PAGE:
Knowledge for better food systems

The broken plate: the state of the UK’s food system

This report from the UK think tank, the Food Foundation identifies ten statistics that illustrate the effect that the UK’s food system has on health, and makes recommendations aimed at ensuring that healthy diets are accessible to all.

The ten statistics are:

  1. 46% of food and drink advertising goes on confectionary, sweet and savoury snacks and soft drinks, while only 2.5% goes on fruit and vegetables.
  2. One in four places to buy food in England are fast food outlets, based on the Ordnance Survey’s Points of Interest dataset.
  3. The poorest 10% of UK households would need to spend 74% of their disposable income on food to meet the Eatwell Guide costs. This is compared to only 6% in the richest 10%. This conclusion is based on household income data from the Family Resources Survey and previous research showing the daily cost of following the Eatwell Guide to be around £5.99 per adult per day.
  4. 17.6% of employees of the food industry earn the minimum wage, compared to 7% of workers across the UK.
  5. Unhealthy foods are three times cheaper than healthy food. Foods were classified as healthy or unhealthy using a nutrient profiling model developed by the Food Standards Agency (see here).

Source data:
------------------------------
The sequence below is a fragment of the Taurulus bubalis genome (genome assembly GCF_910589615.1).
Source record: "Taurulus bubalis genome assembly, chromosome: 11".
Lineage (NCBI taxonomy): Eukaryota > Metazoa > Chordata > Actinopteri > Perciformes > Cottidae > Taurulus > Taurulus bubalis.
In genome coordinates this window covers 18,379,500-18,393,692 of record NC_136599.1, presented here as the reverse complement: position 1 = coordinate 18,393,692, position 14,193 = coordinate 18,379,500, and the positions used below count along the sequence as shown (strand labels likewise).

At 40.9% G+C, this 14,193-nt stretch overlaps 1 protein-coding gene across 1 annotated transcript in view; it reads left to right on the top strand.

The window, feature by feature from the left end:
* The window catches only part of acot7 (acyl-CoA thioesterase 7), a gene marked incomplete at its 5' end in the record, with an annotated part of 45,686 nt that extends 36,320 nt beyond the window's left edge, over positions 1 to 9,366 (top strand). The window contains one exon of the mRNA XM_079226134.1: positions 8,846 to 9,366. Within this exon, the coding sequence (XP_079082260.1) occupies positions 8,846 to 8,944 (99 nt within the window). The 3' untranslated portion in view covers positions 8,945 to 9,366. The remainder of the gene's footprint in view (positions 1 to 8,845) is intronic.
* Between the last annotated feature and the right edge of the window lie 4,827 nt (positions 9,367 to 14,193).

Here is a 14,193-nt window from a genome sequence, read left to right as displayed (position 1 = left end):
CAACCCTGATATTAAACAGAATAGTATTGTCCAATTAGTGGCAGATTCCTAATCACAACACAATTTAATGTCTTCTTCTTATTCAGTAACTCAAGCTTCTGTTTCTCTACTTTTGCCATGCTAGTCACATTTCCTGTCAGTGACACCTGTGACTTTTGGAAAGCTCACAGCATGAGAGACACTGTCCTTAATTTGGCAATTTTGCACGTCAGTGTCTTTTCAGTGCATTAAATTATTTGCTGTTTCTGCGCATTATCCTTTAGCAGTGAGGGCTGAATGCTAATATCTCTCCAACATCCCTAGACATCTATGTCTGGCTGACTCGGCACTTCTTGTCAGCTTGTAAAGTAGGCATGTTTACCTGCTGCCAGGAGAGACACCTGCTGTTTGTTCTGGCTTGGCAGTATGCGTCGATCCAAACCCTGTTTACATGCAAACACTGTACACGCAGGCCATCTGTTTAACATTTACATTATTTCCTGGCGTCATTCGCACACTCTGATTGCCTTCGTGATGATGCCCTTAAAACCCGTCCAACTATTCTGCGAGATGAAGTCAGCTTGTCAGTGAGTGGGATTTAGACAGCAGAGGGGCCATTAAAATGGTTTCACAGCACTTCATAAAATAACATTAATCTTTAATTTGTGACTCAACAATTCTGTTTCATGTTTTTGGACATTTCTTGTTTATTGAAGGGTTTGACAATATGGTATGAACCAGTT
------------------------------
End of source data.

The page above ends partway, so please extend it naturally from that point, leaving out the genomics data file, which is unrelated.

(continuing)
6. Half of breakfast cereals marketed to children are high in sugar and for these cereals a single portion would make up a third of a child’s daily sugar allowance.
  7. Only 14% of ready meals are meatless.
  8. The prevalence of obesity among children aged five is 2.2 times greater amongst the most deprived communities than among the least deprived.
  9. Children in deprived communities are on average more than 1 cm shorter than children in wealthy communities by the time they reach age 11.
  10. In the last eight years the number of diabetes-related amputations has risen by 25%.

Read the full report, The Broken Plate – ten vital signs revealing the health of our food system, its impact on our lives and the remedies we must pursue, here. See also the Foodsource resource chapter What can be done to shift eating patterns in healthier, more sustainable directions?

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